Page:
A Turkish private lender has implemented a "Gender Loan" structure for the first time in Turkey and the world to finance a massive wind farm project.
Garanti BBVA is implementing the structure for the first time in financing Polat Enerji's 48 megawatts (MW) Soma 4 Wind Power Plant project, which will be the largest wind power plant in Turkey, the lender said in a statement Friday.
It promises to decrease both cash loan interest and non-cash credit commission during the loan term if the performance of the project improves in the assessment, to be made within the scope of the structure every year.
The structure comes after "Gender Bond," a social bond issued for the first time for female entrepreneurs in the emerging markets.
The 80-year cash portion of the $44 million loan amounts to $21.4 million, while the 11.5-year non-cash portion adds up to $22.6 million. Within the scope of the "Gender Loan," Garanti BBVA teams will score Polat Energy's performance in the field of gender equality in accordance with international norms every year.
The score will be updated and the first assessment will be considered the base. In subsequent assessments, if the company rises above the base point, the cash loan interest and non-cash commission fee will be reduced. This way, companies that perform well in terms of gender equality will be rewarded and incentives will be provided for other companies to improve their performance.
The criteria include postpartum return-to-work programs, observing the principle of equality in new recruits, prioritizing businesses with female-dominated partners in the supply chain, the female-male salary ratio, the policy of preventing harassment and training on defeating unconscious negative prejudices against women. The score, which will be calculated according to the bank's self-developed methodology will demonstrate Polat Energy's gender equality performance across the value chain. Polat Energy Head of Strategy Alkım Bağ stated that they always regard gender equality as an important issue to take advantage of various perspectives and talents in human resources and to maintain their success.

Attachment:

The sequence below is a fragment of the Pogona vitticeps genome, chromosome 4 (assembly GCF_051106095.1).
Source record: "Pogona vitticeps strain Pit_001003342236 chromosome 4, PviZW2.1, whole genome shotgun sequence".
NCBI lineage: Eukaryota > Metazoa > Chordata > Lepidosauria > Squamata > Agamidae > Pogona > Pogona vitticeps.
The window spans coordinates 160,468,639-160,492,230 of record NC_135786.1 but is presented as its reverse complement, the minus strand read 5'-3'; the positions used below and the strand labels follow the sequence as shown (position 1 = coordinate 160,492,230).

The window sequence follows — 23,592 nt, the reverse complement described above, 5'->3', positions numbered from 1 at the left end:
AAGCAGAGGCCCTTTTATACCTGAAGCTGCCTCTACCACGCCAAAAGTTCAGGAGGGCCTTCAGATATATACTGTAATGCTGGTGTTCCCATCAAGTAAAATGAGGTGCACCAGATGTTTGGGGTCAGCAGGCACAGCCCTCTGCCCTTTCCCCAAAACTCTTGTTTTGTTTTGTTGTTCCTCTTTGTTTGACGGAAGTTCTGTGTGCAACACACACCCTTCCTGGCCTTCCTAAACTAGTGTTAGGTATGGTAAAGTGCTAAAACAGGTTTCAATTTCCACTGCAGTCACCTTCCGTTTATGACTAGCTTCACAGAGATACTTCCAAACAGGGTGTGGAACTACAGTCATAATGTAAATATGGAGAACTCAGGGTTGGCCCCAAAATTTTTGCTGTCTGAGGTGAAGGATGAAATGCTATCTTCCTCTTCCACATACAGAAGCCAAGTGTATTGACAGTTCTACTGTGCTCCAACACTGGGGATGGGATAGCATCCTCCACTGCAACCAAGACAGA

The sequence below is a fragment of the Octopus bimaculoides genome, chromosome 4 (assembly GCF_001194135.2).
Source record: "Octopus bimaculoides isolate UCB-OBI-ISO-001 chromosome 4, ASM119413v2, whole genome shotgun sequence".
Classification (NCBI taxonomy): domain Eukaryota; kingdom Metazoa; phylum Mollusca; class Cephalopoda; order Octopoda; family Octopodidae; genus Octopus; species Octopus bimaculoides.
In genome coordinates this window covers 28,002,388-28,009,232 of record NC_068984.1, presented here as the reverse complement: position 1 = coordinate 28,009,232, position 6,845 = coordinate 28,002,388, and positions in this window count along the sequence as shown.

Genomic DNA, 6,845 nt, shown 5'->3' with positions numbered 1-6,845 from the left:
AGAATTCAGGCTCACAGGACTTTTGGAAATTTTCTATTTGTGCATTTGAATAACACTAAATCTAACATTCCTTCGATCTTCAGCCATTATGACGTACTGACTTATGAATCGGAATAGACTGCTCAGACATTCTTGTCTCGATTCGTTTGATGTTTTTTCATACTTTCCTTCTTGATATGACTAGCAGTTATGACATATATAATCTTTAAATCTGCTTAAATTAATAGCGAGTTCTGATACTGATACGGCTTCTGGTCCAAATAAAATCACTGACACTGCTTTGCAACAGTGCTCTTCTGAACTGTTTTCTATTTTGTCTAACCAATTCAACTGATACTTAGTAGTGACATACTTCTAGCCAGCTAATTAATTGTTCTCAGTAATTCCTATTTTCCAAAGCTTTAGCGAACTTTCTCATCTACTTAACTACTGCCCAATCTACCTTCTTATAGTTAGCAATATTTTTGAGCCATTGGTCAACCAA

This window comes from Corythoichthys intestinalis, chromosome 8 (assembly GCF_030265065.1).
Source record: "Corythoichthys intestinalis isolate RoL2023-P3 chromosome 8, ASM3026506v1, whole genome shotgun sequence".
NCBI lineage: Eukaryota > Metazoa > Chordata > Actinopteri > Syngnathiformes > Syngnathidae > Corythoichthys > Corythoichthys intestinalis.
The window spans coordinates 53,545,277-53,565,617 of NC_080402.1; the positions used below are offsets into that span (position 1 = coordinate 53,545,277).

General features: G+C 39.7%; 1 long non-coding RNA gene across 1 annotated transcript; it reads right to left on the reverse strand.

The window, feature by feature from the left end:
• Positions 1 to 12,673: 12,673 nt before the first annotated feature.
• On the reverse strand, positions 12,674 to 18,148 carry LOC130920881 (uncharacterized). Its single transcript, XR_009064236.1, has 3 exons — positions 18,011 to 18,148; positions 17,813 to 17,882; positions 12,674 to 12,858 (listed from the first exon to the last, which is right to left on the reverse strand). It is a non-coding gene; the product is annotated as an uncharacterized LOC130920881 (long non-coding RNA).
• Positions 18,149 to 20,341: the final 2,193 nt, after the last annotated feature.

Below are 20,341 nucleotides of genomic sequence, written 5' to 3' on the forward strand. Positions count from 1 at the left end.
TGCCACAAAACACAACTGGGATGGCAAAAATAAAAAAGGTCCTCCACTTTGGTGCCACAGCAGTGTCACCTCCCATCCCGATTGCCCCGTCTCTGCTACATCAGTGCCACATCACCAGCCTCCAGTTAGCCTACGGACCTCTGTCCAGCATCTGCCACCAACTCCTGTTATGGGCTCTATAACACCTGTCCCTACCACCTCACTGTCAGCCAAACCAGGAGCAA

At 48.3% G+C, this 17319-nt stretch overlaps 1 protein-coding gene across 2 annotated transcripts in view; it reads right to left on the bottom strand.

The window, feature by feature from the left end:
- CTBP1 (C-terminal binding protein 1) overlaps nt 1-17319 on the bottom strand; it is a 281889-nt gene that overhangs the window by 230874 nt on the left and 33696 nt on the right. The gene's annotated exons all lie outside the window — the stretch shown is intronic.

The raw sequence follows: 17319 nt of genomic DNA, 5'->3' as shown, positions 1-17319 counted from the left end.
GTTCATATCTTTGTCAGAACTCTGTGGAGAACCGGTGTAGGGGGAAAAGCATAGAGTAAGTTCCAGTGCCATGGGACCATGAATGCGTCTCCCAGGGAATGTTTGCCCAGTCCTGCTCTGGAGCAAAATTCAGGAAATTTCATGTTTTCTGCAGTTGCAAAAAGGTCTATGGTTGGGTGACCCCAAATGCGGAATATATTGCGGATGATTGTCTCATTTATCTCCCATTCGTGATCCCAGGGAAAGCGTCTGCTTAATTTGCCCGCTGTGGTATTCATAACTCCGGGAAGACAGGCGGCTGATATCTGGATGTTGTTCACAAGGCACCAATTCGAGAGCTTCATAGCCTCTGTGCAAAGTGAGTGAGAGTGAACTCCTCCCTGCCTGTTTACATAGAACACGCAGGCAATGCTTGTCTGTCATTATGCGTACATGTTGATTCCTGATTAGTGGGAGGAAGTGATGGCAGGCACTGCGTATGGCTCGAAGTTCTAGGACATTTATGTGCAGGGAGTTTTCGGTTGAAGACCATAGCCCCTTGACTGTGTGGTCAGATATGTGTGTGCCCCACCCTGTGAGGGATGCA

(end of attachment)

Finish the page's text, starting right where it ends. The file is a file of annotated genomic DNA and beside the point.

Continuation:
"There is also a significant representation of women in our current organizational structure. We are proud to be the first company in Turkey to benefit from this credit structure which encourages us to move our performance to further levels," she said.
The bank's Executive Vice President Ebru Dildar Edin said they believe that gender equality is first and foremost a human rights issue. "The importance of women needs to be understood for both a fair society that respects human rights and for a better economy. The employment rate of women in Turkey is less than half that of men. If we could reach the Organization for Economic Co-operation and Development [OECD] average of 63% with strong policies to support women's participation in the labor force, Turkey's gross domestic product has the potential to increase by 20% in 2025. This amounts to an increase of about $2,300 to $2,900 in per capita income."
Edin pointed out that although 45-50% of the educated people in Turkey are women, the female representation rate does not exceed 30% even in leading companies when the financial sector is considered separately, emphasizing that crucial tasks fall on both the government and the private sector at this point.
"Through the ‘Gender Loan,' companies will be able to have financing under more appropriate conditions with steps that they will take in gender equality," she added.